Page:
Stephen McCosker has been selected by city manager Tim Bolduc as the new Crestview Police Chief. McCosker previously served as the Ocoee Deputy Police Chief. He will officially begin his role at the beginning of September.

CRESTVIEW — After a long search process, city manager Tim Bolduc announced Wednesday morning his selection for Crestview’s new police chief.

Bolduc’s decision came after Monday night’s meet and greet with the two finalists for the position, Ocoee Deputy Police Chief Stephen McCosker and former Highlands County Sheriff’s Office Chief Deputy Mark Schrader.

Bolduc selected McCosker as the new Crestview Chief of Police. The selection has to be approved by the city council during a meeting Monday night.

“The biggest thing was I felt Stephen would represent the city as a good, strong leader and be a man of integrity in both the agency and the community,” Bolduc said. “I also think the development of the officers inside the department will be natural to him and that’s important to me.”

McCosker said he was with his family when he found out about the decision.

“We were all very excited,” McCosker said. “It has been a long process, and we knew that the other candidate was very qualified.”

McCosker takes over a department that has seen much turmoil in recent years. He will be the fourth chief the department has seen since Tony Taylor was fired in June 2018 following an investigation into allegations of favoritism, rule inconsistency and unfavorable shift scheduling.

After Taylor's firing, former deputy chief Jamie Grant was hired as chief in January before announcing his retirement a few months later. Deputy Chief Lisa Sprague has been filling in as interim chief since Grant's retirement. Last month Sprague, who had applied for the chief's position, withdrew her application and announced she was leaving the department.

McCosker also comes into a department that has two recent unresolved murder cases on the books: the fatal April shooting of Pernell Thomas at Cash's Lounge in which a suspect has yet to be identified, and a fatal July shooting of Tywon C. Tatum, in which suspect Tony Jerome Byrd is still being sought by the department.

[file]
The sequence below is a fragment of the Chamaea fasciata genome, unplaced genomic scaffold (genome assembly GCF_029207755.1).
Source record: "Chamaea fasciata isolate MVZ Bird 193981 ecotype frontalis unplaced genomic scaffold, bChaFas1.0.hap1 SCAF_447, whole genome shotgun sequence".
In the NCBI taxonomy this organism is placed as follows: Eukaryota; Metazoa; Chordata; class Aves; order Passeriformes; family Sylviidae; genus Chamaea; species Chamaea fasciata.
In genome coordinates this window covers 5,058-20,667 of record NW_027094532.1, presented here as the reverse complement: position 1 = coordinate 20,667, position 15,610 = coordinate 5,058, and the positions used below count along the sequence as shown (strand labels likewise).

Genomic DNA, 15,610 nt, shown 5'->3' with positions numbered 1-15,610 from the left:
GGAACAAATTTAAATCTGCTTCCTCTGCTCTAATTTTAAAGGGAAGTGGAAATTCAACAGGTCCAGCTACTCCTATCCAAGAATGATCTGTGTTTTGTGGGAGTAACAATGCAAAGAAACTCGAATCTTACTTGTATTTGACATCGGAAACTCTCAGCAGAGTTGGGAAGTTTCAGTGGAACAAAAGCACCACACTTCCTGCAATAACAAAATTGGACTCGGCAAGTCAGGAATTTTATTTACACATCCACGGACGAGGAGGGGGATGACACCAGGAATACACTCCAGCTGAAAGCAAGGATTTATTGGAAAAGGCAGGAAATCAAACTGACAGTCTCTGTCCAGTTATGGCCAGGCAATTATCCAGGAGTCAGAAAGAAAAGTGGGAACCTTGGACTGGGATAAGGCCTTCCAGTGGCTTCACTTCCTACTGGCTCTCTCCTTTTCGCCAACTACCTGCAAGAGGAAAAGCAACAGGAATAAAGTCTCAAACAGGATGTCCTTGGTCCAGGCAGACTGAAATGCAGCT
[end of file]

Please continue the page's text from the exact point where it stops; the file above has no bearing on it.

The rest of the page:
McCosker will not officially begin his new role until the beginning of September, but he will be brought up to speed on the department and community throughout different meetings this month.

Although he has to wait until September, McCosker is already looking at ways to improve the department.

“I want to review all of the policies as well as the disaster plan to make sure it’s in place and correct, as well as prepare to get the department ready for re-accreditation and learn as much as I can about the staff,” McCosker said.

Community engagement will be a huge part of McCosker’s transition in to the role.

“I have been very active in my current community,” McCosker said. “I’m definitely going to be looking to strengthen community engagement to help us build trust within the community.”

Some of the programs McCosker is hoping to introduce to the city include a shopping with a cop and popup games, such as basketball with a cop.

Besides new programs, McCosker also brings more than 30 years of law enforcement experience that will he hopes will help him lead effectively.

“In Ocoee, I have been able to be hands on with the budget process, so I will be able to help with that here,” McCosker said. “I also have an education in public administration and been a part of departmental growth management, which will be helpful in this new role.”